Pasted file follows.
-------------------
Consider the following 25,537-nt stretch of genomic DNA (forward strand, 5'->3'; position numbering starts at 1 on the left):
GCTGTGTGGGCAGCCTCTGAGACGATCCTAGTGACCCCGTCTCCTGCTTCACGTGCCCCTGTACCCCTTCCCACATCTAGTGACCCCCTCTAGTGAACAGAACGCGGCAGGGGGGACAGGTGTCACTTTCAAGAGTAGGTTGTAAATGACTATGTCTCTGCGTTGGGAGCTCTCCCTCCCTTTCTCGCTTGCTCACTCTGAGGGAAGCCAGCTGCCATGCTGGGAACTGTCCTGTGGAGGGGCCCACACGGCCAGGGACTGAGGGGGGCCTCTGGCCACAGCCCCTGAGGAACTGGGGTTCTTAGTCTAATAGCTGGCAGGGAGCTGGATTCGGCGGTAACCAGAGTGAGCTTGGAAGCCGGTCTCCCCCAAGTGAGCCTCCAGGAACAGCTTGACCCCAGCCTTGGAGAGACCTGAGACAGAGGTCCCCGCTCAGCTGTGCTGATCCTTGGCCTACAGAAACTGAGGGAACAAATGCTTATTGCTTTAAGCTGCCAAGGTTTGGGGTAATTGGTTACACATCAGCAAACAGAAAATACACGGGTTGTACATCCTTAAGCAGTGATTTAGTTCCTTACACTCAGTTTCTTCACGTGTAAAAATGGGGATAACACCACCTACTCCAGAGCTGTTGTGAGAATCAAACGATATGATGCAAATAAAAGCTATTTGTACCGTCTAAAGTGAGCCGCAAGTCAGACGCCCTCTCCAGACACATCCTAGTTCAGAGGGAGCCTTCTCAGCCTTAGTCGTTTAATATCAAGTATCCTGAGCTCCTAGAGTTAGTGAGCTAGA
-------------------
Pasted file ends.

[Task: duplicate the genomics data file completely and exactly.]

Consider the following 25,537-nt stretch of genomic DNA (forward strand, 5'->3'; position numbering starts at 1 on the left):
GCTGTGTGGGCAGCCTCTGAGACGATCCTAGTGACCCCGTCTCCTGCTTCACGTGCCCCTGTACCCCTTCCCACATCTAGTGACCCCCTCTAGTGAACAGAACGCGGCAGGGGGGACAGGTGTCACTTTCAAGAGTAGGTTGTAAATGACTATGTCTCTGCGTTGGGAGCTCTCCCTCCCTTTCTCGCTTGCTCACTCTGAGGGAAGCCAGCTGCCATGCTGGGAACTGTCCTGTGGAGGGGCCCACACGGCCAGGGACTGAGGGGGGCCTCTGGCCACAGCCCCTGAGGAACTGGGGTTCTTAGTCTAATAGCTGGCAGGGAGCTGGATTCGGCGGTAACCAGAGTGAGCTTGGAAGCCGGTCTCCCCCAAGTGAGCCTCCAGGAACAGCTTGACCCCAGCCTTGGAGAGACCTGAGACAGAGGTCCCCGCTCAGCTGTGCTGATCCTTGGCCTACAGAAACTGAGGGAACAAATGCTTATTGCTTTAAGCTGCCAAGGTTTGGGGTAATTGGTTACACATCAGCAAACAGAAAATACACGGGTTGTACATCCTTAAGCAGTGATTTAGTTCCTTACACTCAGTTTCTTCACGTGTAAAAATGGGGATAACACCACCTACTCCAGAGCTGTTGTGAGAATCAAACGATATGATGCAAATAAAAGCTATTTGTACCGTCTAAAGTGAGCCGCAAGTCAGACGCCCTCTCCAGACACATCCTAGTTCAGAGGGAGCCTTCTCAGCCTTAGTCGTTTAATATCAAGTATCCTGAGCTCCTAGAGTTAGTGAGCTAGA